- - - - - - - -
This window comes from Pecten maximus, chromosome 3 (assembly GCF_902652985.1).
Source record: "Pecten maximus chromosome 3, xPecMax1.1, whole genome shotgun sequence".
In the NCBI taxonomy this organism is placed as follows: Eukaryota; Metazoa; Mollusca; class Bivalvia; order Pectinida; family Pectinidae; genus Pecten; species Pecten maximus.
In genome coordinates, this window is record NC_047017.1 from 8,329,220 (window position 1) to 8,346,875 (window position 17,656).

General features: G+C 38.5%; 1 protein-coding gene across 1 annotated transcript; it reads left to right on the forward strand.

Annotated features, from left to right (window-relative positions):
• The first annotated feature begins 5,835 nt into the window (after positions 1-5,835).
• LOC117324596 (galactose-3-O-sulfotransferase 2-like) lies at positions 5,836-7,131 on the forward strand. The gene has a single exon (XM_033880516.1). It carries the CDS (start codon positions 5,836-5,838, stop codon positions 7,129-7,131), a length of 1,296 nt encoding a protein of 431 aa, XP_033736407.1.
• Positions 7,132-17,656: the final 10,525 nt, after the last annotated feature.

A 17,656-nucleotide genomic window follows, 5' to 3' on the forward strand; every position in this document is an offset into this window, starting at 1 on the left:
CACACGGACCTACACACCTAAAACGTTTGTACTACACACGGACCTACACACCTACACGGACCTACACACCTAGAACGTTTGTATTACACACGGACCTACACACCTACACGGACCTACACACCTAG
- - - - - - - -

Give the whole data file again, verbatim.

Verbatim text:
This window comes from Pecten maximus, chromosome 3 (assembly GCF_902652985.1).
Source record: "Pecten maximus chromosome 3, xPecMax1.1, whole genome shotgun sequence".
In the NCBI taxonomy this organism is placed as follows: Eukaryota; Metazoa; Mollusca; class Bivalvia; order Pectinida; family Pectinidae; genus Pecten; species Pecten maximus.
In genome coordinates, this window is record NC_047017.1 from 8,329,220 (window position 1) to 8,346,875 (window position 17,656).

General features: G+C 38.5%; 1 protein-coding gene across 1 annotated transcript; it reads left to right on the forward strand.

Annotated features, from left to right (window-relative positions):
• The first annotated feature begins 5,835 nt into the window (after positions 1-5,835).
• LOC117324596 (galactose-3-O-sulfotransferase 2-like) lies at positions 5,836-7,131 on the forward strand. The gene has a single exon (XM_033880516.1). It carries the CDS (start codon positions 5,836-5,838, stop codon positions 7,129-7,131), a length of 1,296 nt encoding a protein of 431 aa, XP_033736407.1.
• Positions 7,132-17,656: the final 10,525 nt, after the last annotated feature.

A 17,656-nucleotide genomic window follows, 5' to 3' on the forward strand; every position in this document is an offset into this window, starting at 1 on the left:
CACACGGACCTACACACCTAAAACGTTTGTACTACACACGGACCTACACACCTACACGGACCTACACACCTAGAACGTTTGTATTACACACGGACCTACACACCTACACGGACCTACACACCTAG